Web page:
PHOENIX (AP) — This political campaign was likely the last for Joe Arpaio, the former six-term sheriff of metro Phoenix known for leading immigration crackdowns and building a political career around the harsh treatment of jail inmates. The 88-year-old lawman narrowly lost a race to win back his old job, his second failed comeback bid four years after getting voted out of office.
Arpaio got edged out Friday in the Republican primary for Maricopa County sheriff by his former second-in-command, Jerry Sheridan, in a race that was lower profile and more modestly funded for Arpaio than the blowout campaigns of his heyday. While he still faced criticism over his 2017 criminal conviction — which President Donald Trump pardoned — many didn’t know he was running until they saw his name on the ballot.
“I think some people were tired of me, and they wanted somebody else,” Arpaio said. “And that’s the way it went.”
A retired federal drug enforcement agent, Arpaio was elected sheriff in 1992 after his predecessor was criticized for mishandling an investigation into the killings of nine people at a Buddhist temple.
Early in his 24-year tenure, Arpaio scored big points with voters by enacting tough jail policies, such as creating old-time chain gangs, housing inmates in tents during triple-digit heat, forcing them to wear pink underwear, and banning cigarettes and pornography. Critics say Arpaio created a culture of cruelty inside his jails that led to the deaths of several inmates.
He took up immigration enforcement in 2005 as some voters and Republican lawmakers called for a tougher approach. At the time, almost all other local police bosses in the U.S. were content to let federal authorities handle that work.
Arpaio led 20 large-scale traffic patrols that targeted immigrants and more than 80 business raids to bust people working in the United States without permission. His immigration powers were stripped away by the federal government and the courts by late 2014, minimizing his role in the immigration debate largely to criticizing federal policies.
While his defiant streak played well with voters for many years, Arpaio faced heavy criticism for taking on policies that he knew were controversial and racking up $147 million in taxpayer-funded legal bills.
Though he billed himself as the toughest sheriff in America, his agency botched the investigations of more than 400 sex-crimes complaints made to his office.
He locked up the two top executives of a weekly newspaper that had been critical of the sheriff’s office, made criminal cases against political adversaries, investigated judges and misspent $100 million in jail funds.
His volunteer posse investigated the authenticity of then-President Barack Obama’s birth certificate, a debunked controversy that remained alive in the eyes of some conservatives, including then-presidential hopeful Trump.
For much of his political career, Arpaio survived scandals and dodged investigations that would have sunk the careers of many politicians.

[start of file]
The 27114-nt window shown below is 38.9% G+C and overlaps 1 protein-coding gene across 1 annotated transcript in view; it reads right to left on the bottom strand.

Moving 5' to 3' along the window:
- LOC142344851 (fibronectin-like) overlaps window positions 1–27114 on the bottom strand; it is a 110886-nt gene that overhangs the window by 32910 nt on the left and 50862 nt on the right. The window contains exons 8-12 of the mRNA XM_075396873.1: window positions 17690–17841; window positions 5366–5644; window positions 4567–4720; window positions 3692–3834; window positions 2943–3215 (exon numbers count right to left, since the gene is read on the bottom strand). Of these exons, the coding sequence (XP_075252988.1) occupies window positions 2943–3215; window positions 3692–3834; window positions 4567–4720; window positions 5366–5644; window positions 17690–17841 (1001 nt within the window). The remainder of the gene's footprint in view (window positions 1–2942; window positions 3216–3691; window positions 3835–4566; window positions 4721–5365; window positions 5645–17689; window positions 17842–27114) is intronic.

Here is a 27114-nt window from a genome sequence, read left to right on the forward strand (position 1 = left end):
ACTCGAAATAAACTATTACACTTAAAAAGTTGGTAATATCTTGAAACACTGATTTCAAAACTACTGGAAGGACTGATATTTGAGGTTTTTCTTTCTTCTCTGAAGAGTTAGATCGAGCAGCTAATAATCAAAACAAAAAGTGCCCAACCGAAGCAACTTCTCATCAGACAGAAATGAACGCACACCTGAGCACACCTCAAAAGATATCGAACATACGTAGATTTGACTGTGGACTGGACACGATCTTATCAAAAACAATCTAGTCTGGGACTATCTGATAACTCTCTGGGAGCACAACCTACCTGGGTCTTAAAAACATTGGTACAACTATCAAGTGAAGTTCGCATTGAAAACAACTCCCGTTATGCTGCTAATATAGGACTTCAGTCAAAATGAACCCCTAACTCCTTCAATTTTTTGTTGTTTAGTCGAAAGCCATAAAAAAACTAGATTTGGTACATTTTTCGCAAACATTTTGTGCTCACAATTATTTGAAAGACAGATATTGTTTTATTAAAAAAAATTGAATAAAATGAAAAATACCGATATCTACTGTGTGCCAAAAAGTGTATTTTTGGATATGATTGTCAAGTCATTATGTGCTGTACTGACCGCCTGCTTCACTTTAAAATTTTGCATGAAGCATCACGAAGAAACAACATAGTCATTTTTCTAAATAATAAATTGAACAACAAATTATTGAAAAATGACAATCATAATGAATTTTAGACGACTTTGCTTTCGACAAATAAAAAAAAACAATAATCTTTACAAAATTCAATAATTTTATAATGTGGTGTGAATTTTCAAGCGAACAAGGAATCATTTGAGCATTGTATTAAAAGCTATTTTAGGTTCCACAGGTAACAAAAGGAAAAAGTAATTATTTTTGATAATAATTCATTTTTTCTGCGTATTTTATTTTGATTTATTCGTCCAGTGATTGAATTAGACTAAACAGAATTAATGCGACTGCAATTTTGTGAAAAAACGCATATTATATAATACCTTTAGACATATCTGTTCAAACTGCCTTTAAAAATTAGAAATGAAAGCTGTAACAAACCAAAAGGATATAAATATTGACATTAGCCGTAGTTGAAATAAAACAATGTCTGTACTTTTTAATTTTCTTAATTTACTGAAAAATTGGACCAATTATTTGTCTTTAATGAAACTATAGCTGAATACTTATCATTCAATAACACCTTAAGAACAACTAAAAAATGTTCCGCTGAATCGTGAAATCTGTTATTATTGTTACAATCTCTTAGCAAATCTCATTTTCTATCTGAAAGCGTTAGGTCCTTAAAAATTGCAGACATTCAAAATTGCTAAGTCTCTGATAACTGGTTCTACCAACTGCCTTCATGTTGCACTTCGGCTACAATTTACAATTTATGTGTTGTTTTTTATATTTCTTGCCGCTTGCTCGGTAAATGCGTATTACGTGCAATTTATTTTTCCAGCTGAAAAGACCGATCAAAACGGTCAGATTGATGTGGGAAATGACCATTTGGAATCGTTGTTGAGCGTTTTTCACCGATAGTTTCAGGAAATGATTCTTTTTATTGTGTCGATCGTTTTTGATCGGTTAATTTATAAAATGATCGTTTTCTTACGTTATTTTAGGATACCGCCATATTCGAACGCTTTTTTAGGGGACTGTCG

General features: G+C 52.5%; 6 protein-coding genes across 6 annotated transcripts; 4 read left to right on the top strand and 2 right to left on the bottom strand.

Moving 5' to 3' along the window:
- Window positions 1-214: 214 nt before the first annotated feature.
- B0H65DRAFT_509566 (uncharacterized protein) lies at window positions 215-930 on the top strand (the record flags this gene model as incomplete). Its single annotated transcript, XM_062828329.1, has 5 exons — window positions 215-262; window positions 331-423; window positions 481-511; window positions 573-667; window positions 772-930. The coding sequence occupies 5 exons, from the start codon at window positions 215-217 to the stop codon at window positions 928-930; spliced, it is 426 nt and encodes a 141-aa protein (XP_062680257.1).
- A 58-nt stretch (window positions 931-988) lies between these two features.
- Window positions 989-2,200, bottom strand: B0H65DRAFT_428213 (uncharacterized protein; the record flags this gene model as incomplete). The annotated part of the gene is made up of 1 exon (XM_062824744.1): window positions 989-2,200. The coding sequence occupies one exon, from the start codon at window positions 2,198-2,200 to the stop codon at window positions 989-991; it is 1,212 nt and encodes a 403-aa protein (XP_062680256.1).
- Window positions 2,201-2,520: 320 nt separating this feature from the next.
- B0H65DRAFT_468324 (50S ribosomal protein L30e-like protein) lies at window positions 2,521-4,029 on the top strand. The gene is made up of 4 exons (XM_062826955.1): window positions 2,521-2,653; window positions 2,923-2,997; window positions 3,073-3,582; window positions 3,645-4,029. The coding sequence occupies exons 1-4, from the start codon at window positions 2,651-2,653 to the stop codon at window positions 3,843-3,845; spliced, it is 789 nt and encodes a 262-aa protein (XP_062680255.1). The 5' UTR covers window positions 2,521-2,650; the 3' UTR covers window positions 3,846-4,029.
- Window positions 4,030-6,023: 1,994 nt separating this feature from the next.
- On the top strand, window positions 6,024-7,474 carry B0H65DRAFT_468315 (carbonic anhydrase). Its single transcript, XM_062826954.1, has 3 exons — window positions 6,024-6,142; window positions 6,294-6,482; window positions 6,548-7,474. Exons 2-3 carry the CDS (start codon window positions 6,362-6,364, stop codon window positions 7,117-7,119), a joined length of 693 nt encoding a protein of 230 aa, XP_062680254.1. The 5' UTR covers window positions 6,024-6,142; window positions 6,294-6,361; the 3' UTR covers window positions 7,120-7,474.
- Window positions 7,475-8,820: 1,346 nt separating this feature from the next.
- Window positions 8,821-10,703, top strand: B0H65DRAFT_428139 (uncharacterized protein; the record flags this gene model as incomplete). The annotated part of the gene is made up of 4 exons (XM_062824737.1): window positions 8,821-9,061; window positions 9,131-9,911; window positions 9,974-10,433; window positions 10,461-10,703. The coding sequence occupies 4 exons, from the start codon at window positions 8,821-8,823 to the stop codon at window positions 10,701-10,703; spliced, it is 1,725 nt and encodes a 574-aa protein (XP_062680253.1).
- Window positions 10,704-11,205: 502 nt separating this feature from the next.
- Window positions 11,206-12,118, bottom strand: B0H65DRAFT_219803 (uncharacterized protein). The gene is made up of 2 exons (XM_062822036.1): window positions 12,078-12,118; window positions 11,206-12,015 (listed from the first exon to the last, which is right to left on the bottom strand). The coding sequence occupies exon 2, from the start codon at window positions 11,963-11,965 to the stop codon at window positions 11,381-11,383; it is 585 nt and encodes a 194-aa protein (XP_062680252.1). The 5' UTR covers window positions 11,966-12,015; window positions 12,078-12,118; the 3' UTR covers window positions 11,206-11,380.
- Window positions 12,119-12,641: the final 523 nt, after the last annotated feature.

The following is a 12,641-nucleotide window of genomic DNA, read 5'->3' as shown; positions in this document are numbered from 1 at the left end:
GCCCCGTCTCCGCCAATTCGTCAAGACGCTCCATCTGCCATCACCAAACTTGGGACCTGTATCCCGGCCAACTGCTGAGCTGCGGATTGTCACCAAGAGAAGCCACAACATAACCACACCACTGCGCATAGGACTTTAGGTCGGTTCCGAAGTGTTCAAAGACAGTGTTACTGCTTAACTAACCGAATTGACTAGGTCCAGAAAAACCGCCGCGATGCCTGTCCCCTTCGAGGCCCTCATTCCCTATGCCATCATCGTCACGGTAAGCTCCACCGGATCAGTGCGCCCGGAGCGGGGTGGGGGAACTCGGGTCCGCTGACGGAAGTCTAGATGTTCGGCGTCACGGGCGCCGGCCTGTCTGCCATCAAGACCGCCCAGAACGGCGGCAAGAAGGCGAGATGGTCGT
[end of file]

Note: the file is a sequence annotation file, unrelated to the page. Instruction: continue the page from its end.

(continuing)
Critics accused him of picking on powerless people to generate publicity for himself and irresponsibly spending taxpayer money on policies that were bound to flop.
His defenders, who often referred to him only as “Sheriff Joe,” said the freewheeling sheriff was the only local police boss who bothered to confront illegal immigration and that his policies reflected their views that jail is supposed to be miserable.
Stan Barnes, a political consultant in Phoenix and former Republican state lawmaker, said Arpaio, for good or bad, reflected for many years what a majority of voters in metro Phoenix wanted from a sheriff — immigration crackdowns and tough jails.
“While judging Joe Arpaio, we all have to make sure we are judging ourselves,” Barnes said.
Arpaio’s political fortunes started to decline significantly in 2013 when his officers were found by a judge to have racially profiled Latinos in immigration patrols. Arpaio was eventually convicted of criminal contempt of court for disobeying a court order in the profiling case, though he was later spared a possible jail sentence by Trump’s pardon.
As voter frustration mounted over his legal troubles and headline-grabbing tactics, Arpaio lost his bid for a seventh term by nearly 13 percentage points to retired Phoenix police Sgt. Paul Penzone — in the same 2016 election that sent Trump to the White House.
Some political experts have predicted Penzone, a Democrat, will win the November general election.
Arpaio’s first comeback bid ended badly when he placed third in the 2018 Republican primary for U.S. Senate, losing both Maricopa County and his adopted hometown of Fountain Hills.
His campaign this year to win back the sheriff’s office was fraught with difficulty.
Arpaio, once a master at garnering publicity, couldn’t get much news coverage. Though his $1.2 million in contributions led all other sheriff’s candidates, it was a steep drop from the $12 million he raised in 2016. He also faced questions about his age and health.
His platform consisted of his unwavering support for Trump and bringing back practices that the courts have either deemed illegal or his successor has ended, such as immigration crackdowns. He also faced a more moderate electorate than in earlier campaigns.
“It may be my last run for office, but I’m going to be active,” said Arpaio, noting he has a new book coming out in a few weeks. “But if you think I am going home to stare at the mountain, that ain’t gonna happen. Never gonna happen.”